Knuckles, knees, and four other fun ortho facts
Does cracking your knuckles cause arthritis?
While the popping sound may sound like it is causing harm to your fingers, cracking your knuckles does not actually increase your chances of developing arthritis. The habit is mostly harmless (the worst that could happen is a reduction of grip strength over time).
So what causes the popping sound? It’s a result of bubbles bursting in the synovial fluid, the liquid that lubricates your joints.
If the popping is accompanied by pain, have it checked out by an orthopedic hand specialist.
How successful are knee replacements?
In all of medicine, knee replacements have one of the highest percentages of success. In fact, 85 percent still function 20 years after surgery. Compare that track record to automobiles, where less than 10 percent are still on the road after 20 years.
How many years does it take to become a fellowship-trained orthopedic surgeon?
It takes about 14 years to become a fellowship-trained orthopedic surgeon, which includes four years of undergraduate studies, four more years in medical school, five in a residency program, and one in fellowship.
As an example, a fellowship-trained orthopedic surgeon who begins practicing in 2021 would have started college in 2007. Which seems like eons ago when you think about it. George W. Bush was president, the space shuttle program still had 18 missions to go, Bob Barker was still the host of The Price is Right, and Apple introduced the very first iPhone.
Can shoulder pain be caused by a heart attack?
Yes, shoulder pain can sometimes originate from body parts other than the actual shoulder joint itself, including the heart.
Sudden left shoulder pain can be a symptom of a heart attack, although shoulder pain by itself probably doesn’t suggest this. Heart attacks usually include other symptoms such as chest pain, faintness, shortness of breath, and sweating.
Other body parts that can cause shoulder pain include (in no particular order) the neck, lungs, gallbladder, spleen, liver, and pancreas.
If you are uncertain about the cause of your pain, seek immediate medical attention, especially if you have risk factors for heart disease.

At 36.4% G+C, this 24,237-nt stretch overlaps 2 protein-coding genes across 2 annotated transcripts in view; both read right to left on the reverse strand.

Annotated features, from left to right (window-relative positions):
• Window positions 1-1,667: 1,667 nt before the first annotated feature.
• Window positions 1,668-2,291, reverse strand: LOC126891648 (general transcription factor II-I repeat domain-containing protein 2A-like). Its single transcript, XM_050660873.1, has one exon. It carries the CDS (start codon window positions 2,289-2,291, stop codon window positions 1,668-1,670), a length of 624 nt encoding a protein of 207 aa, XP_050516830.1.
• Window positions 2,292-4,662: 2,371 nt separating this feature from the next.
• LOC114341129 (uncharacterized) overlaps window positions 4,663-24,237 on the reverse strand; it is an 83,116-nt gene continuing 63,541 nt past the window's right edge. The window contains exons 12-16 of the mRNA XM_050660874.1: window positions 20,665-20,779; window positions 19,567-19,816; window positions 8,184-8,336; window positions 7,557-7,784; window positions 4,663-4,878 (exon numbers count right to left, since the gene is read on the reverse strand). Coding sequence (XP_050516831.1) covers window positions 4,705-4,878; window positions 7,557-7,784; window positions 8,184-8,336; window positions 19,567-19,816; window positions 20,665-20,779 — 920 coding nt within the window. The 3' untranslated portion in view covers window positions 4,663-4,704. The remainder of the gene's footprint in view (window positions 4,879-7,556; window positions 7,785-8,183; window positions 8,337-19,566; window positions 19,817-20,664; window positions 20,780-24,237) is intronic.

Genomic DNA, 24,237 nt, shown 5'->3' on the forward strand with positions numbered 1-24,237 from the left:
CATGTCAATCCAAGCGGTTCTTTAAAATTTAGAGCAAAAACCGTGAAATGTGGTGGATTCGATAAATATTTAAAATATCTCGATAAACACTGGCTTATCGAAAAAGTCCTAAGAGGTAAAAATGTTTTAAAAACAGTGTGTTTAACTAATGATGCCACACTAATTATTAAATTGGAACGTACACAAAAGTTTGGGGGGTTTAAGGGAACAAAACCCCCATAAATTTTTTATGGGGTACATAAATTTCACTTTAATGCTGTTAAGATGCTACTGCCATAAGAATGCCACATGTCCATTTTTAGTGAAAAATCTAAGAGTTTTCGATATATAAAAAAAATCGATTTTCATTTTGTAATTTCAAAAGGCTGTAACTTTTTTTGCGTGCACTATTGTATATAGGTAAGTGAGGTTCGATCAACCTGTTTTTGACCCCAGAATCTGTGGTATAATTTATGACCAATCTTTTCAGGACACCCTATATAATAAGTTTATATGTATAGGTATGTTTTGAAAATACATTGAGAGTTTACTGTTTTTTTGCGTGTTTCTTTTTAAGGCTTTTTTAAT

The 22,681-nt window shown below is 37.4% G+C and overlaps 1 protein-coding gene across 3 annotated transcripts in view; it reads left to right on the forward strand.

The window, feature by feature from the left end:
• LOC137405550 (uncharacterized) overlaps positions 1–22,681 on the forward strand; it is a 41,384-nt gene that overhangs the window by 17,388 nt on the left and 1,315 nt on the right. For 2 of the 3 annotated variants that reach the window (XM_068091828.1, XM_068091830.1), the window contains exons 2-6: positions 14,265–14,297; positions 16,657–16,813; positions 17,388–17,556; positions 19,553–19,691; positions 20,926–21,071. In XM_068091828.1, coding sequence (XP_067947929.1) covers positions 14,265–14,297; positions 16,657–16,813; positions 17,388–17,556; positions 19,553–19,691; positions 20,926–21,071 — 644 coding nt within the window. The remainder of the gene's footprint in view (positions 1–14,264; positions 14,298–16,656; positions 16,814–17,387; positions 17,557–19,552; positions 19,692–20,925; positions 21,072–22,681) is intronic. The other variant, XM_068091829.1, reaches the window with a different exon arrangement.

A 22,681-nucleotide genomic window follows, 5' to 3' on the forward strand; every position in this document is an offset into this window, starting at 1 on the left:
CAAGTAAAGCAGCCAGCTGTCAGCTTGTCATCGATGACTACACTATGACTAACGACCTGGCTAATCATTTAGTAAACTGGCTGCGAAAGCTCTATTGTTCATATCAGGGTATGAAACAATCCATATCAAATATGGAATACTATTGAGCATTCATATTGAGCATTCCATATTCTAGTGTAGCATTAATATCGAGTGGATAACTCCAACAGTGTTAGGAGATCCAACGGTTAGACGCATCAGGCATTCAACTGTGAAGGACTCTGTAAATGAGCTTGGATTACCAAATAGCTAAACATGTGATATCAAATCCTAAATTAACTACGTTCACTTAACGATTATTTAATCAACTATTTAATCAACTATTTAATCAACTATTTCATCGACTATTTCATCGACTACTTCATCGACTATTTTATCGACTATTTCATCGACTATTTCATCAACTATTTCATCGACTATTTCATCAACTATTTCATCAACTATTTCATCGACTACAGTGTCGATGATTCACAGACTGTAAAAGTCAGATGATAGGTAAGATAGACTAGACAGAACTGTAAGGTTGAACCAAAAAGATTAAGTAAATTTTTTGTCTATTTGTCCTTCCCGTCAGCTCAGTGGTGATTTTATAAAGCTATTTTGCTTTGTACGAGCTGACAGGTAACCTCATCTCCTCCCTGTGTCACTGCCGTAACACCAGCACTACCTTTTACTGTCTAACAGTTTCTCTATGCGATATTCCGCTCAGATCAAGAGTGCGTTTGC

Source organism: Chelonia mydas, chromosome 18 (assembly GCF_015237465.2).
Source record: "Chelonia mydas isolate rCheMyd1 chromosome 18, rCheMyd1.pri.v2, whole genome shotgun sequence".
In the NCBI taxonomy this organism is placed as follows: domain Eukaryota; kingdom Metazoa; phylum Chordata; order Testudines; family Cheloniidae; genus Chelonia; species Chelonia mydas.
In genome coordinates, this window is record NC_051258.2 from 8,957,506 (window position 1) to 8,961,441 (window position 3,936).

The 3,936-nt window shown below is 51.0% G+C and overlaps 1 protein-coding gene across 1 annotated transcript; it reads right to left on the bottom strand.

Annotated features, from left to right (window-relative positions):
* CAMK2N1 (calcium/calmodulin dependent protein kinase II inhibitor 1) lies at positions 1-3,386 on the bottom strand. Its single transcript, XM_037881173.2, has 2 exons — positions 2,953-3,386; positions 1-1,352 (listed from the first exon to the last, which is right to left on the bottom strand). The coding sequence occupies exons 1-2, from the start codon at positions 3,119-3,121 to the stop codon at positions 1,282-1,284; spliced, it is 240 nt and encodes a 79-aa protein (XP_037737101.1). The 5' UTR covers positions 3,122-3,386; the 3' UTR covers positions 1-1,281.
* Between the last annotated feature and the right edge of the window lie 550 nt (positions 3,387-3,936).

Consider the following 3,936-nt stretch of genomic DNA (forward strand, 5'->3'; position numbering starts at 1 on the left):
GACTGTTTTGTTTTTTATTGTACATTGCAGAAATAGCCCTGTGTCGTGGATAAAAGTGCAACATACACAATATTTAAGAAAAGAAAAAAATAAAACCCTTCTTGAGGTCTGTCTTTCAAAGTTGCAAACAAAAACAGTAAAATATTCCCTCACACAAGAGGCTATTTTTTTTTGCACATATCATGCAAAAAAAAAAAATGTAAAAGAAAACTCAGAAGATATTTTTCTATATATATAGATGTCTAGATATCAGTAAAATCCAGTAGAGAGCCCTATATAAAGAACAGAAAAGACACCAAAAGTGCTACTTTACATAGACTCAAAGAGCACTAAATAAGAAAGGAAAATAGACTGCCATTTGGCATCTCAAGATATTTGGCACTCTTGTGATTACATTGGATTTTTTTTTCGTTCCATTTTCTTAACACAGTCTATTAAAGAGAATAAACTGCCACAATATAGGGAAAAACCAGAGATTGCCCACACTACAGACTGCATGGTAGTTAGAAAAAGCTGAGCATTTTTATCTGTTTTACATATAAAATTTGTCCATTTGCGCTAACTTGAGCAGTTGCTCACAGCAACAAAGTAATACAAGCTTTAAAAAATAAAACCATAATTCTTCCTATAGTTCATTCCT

Are there any famous orthopedic surgeons?
Of course! However, many became famous for something other than orthopedics. One of whom is Frederick G. Banting, the youngest ever Nobel Laureate in Physiology or Medicine. He was 32 years old when he was awarded the Medicine Prize in 1923 as the co-discoverer of insulin.
Banting, who was born in Ontario (1891), had a very interesting life.
He attended Victoria College in 1910 but failed out his first year. A couple years later, he was accepted into the school’s medical program.
While in medical school, he served a stint in the army and was was awarded the Military Cross for helping wounded soldiers for 16 hours despite being wounded himself.
After medical school, Banting’s first attempt at establishing a medical practice was not a success. As a result, his Plan B was to take a part-time gig as a professor at the University of Western Ontario. At fate would have it, his Plan B is how he began his prize-winning research on insulin.
By 1922, Banting had established a private practice to treat diabetic patients.
During WWII, he became involved with the development of a G-suit, which was a new type of safety equipment for pilots to prevent blackouts when subjected to G-forces while in flight. Ironically, he died in a plane crash on his way to England to conduct tests on the G-suit.
At the time of his death in 1941, Banting was one of Canada’s best-known amateur painters, having developed an interest in painting about 20 years prior.
Where does the word “orthopedics” come from?
The word orthopedics — sometimes spelled orthopaedics — comes from two Greek words: orthos (straight) and paideion (children). The word was originally used in 1741 by Nicolas Andry, a French physician, as the title of his book, Orthopédie, which focused on childhood musculoskeletal deformities such as polio and scoliosis.
Andry included this illustration of a crooked sapling in his book, a simplified version of which continues to be used as symbol for orthopedics by several organizations.
The word’s meaning has since been broadened to include the treatment of bones, joints, and muscles in people of all ages.